Grief happens to everyone and grieving can be hard work. It can feel all-consuming and like it’s never going to get easier. It is an ongoing process of going back and forth between getting over the loss of a loved one and moving forward to incorporate the loss into the reality of living.
Grief is not passive but active; psychological, it uses up a lot of our mind, it’s embodied; we literally feel it in our body. Muscle tension, skin problems, stomach issues and exhaustion are just some of the physical symptoms grieving patients report. Freud believed that it is through allowing ourselves to feel the pain of grief that we heal. As 21st century human beings, we do everything we possibly can to avoid the pain of loss. But it is the things we do to avoid that pain that causes us the most harm….
Drinking more alcohol than usual, smoking, overworking, turning to porn and experiencing conflicts in our relationships are just some of the ways we unconsciously attempt to avoid the pain of grief. The problem is, if we shut down on grief, we often shut down other more restorative emotions and behavioural patterns – the things that are essential to enjoying life again.
Fear is prevalent in grieving, people are afraid of whether friends and family will be able to handle their grief. You might well be afraid that you are going to be overcome by the feelings you’re experiencing when you least expect it. Society’s need for us to start functioning again as soon as possible leads to further avoidance of this distress so what can we do about it?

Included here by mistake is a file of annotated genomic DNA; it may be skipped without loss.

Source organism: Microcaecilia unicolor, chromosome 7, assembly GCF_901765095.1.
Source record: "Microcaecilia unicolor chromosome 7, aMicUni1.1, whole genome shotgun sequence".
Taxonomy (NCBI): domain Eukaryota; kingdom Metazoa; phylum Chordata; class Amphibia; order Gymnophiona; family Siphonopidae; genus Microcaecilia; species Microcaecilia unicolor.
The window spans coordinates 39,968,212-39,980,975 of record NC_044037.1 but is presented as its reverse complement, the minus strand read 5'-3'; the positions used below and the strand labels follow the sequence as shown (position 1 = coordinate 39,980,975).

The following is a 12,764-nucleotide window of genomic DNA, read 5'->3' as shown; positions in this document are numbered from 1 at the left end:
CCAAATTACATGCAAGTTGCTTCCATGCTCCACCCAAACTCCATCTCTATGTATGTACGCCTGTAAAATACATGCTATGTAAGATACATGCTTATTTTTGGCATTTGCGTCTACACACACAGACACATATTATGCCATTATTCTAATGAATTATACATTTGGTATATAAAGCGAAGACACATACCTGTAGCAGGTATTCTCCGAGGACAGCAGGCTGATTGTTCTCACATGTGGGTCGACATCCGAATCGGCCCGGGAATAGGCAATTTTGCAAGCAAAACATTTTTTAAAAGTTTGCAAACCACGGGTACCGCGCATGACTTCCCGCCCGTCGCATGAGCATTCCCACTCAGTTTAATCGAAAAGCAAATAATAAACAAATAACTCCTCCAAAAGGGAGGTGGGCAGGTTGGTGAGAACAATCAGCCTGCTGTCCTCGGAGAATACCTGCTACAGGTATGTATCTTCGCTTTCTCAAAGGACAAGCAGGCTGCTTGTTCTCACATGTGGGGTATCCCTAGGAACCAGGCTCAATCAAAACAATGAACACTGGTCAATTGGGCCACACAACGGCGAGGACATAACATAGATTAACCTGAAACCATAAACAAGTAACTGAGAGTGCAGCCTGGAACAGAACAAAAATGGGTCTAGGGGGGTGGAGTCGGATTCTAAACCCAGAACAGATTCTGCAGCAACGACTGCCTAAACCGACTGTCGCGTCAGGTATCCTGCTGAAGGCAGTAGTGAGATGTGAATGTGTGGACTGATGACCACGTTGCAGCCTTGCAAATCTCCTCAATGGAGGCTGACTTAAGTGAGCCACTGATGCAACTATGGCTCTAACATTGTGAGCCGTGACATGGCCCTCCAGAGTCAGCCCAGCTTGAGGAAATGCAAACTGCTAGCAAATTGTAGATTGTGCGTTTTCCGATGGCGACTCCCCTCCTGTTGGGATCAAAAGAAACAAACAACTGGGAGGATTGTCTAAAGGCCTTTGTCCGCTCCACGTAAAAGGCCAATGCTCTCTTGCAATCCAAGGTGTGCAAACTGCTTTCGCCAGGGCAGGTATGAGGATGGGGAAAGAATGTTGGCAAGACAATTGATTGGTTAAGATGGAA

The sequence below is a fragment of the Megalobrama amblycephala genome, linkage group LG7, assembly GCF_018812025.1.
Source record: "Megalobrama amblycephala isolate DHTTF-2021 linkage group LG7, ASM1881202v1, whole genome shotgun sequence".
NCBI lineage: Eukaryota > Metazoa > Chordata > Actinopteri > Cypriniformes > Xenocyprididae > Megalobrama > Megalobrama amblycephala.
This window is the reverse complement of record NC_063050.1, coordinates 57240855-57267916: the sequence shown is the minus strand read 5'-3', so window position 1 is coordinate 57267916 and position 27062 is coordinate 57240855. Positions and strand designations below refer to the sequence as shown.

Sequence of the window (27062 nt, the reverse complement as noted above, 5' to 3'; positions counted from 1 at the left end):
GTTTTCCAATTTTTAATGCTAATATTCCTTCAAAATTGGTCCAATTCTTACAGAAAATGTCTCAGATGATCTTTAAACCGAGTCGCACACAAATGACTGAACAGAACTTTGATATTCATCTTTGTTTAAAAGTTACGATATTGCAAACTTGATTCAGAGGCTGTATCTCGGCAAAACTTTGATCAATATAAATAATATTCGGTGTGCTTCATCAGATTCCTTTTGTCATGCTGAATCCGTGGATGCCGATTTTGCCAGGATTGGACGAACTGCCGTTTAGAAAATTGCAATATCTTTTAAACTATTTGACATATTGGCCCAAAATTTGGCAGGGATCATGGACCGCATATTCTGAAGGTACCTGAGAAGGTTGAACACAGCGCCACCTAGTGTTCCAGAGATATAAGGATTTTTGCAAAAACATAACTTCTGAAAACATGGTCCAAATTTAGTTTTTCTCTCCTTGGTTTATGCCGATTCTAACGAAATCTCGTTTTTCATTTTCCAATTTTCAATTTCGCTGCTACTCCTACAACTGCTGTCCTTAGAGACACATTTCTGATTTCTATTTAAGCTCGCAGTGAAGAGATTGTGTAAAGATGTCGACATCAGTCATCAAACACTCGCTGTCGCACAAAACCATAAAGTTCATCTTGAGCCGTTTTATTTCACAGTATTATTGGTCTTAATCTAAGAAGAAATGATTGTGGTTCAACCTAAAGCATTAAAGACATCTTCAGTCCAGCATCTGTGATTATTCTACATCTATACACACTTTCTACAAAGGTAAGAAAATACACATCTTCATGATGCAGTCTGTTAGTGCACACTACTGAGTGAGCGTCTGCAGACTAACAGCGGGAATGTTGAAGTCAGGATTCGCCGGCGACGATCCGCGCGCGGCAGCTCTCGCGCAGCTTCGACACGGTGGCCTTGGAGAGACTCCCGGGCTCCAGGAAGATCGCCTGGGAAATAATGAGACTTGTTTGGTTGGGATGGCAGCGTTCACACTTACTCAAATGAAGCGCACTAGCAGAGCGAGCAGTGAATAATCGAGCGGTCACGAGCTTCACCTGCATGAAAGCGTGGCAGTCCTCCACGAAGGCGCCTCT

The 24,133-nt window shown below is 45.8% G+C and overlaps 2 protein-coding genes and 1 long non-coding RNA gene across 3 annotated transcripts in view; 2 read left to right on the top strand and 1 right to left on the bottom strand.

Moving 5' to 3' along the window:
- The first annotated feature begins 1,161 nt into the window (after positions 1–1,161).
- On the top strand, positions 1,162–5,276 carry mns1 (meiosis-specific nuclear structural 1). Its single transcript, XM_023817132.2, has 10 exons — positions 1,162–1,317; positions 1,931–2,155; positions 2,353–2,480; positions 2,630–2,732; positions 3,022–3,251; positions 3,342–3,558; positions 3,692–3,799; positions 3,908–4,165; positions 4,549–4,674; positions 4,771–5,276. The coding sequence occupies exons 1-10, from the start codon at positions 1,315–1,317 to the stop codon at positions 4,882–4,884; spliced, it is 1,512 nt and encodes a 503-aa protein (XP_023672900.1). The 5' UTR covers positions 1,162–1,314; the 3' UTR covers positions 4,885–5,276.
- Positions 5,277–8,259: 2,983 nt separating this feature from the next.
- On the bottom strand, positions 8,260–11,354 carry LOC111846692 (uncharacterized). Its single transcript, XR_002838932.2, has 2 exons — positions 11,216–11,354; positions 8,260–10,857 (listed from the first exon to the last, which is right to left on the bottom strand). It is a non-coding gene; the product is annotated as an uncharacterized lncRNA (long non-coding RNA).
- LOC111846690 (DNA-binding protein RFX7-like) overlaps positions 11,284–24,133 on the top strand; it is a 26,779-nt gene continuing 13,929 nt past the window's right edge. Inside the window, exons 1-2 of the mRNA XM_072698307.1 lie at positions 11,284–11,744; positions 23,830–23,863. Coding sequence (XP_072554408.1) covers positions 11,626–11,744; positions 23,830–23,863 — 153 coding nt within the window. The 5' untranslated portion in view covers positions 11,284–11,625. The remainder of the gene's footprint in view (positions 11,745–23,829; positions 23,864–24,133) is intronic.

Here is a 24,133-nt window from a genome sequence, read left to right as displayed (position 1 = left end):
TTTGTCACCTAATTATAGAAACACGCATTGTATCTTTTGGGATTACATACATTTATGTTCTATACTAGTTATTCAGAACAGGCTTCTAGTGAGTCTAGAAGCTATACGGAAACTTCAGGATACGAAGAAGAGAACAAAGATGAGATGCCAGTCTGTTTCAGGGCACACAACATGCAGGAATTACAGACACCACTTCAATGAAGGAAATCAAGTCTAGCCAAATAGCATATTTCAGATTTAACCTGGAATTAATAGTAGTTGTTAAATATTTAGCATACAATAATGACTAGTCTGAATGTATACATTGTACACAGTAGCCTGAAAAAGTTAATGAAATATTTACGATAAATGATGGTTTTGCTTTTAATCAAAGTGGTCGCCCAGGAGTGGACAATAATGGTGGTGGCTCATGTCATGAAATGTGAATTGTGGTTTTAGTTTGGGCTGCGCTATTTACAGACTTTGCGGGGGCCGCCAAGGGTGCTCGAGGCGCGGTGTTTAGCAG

Counselling is a place where it’s ok to be overcome with your feelings and verbalise the pain you’ve been holding on to. Once you start to talk about the person you’ve lost, your memories of them, what you loved and disliked about them, the feeling they gave you, what you learned from them, you start to integrate that person into who you are and you are able to start to heal. Incrementally you start to feel more distant from the pain of grief. It’s an ongoing process that sometimes takes longer than you want it to but it is an organic process that can’t be rushed or short circuited.
Counselling gives you the chance to understand that what you’re going through is normal and is acknowledged by someone else. You will also be able to explore real life ways to support yourself and discover the ways of expressing your grief. Essentially methods of connecting yourself with your feelings about your lost loved-one.
Gradually you will start to give yourself permission to enjoy yourself and feel pleasure again.
For a chat about whether counselling might be able to help support you through your grief, please get in touch with me: firstname.lastname@example.org.